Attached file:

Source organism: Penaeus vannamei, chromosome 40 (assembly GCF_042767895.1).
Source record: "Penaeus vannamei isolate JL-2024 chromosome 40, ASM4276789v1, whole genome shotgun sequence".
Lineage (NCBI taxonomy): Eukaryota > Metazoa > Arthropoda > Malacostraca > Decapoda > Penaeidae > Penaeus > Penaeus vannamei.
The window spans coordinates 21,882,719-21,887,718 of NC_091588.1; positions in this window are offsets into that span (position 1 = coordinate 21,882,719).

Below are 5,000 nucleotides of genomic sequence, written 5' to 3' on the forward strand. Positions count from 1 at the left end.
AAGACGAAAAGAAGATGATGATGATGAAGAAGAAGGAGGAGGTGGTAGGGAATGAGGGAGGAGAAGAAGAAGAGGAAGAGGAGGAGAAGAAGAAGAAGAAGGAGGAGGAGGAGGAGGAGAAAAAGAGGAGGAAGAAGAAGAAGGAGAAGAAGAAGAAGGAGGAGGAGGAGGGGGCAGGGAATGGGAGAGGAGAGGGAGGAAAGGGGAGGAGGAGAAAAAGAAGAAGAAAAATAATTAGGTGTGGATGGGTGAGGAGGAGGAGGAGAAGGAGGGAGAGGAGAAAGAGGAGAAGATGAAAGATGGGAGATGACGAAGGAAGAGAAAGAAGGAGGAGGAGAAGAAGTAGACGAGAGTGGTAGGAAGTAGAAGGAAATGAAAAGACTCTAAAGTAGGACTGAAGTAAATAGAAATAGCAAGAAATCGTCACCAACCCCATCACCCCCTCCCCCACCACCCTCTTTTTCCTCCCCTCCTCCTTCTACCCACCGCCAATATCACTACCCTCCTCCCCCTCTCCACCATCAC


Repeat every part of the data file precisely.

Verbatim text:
Source organism: Penaeus vannamei, chromosome 40 (assembly GCF_042767895.1).
Source record: "Penaeus vannamei isolate JL-2024 chromosome 40, ASM4276789v1, whole genome shotgun sequence".
Lineage (NCBI taxonomy): Eukaryota > Metazoa > Arthropoda > Malacostraca > Decapoda > Penaeidae > Penaeus > Penaeus vannamei.
The window spans coordinates 21,882,719-21,887,718 of NC_091588.1; positions in this window are offsets into that span (position 1 = coordinate 21,882,719).

Below are 5,000 nucleotides of genomic sequence, written 5' to 3' on the forward strand. Positions count from 1 at the left end.
AAGACGAAAAGAAGATGATGATGATGAAGAAGAAGGAGGAGGTGGTAGGGAATGAGGGAGGAGAAGAAGAAGAGGAAGAGGAGGAGAAGAAGAAGAAGAAGGAGGAGGAGGAGGAGGAGAAAAAGAGGAGGAAGAAGAAGAAGGAGAAGAAGAAGAAGGAGGAGGAGGAGGGGGCAGGGAATGGGAGAGGAGAGGGAGGAAAGGGGAGGAGGAGAAAAAGAAGAAGAAAAATAATTAGGTGTGGATGGGTGAGGAGGAGGAGGAGAAGGAGGGAGAGGAGAAAGAGGAGAAGATGAAAGATGGGAGATGACGAAGGAAGAGAAAGAAGGAGGAGGAGAAGAAGTAGACGAGAGTGGTAGGAAGTAGAAGGAAATGAAAAGACTCTAAAGTAGGACTGAAGTAAATAGAAATAGCAAGAAATCGTCACCAACCCCATCACCCCCTCCCCCACCACCCTCTTTTTCCTCCCCTCCTCCTTCTACCCACCGCCAATATCACTACCCTCCTCCCCCTCTCCACCATCAC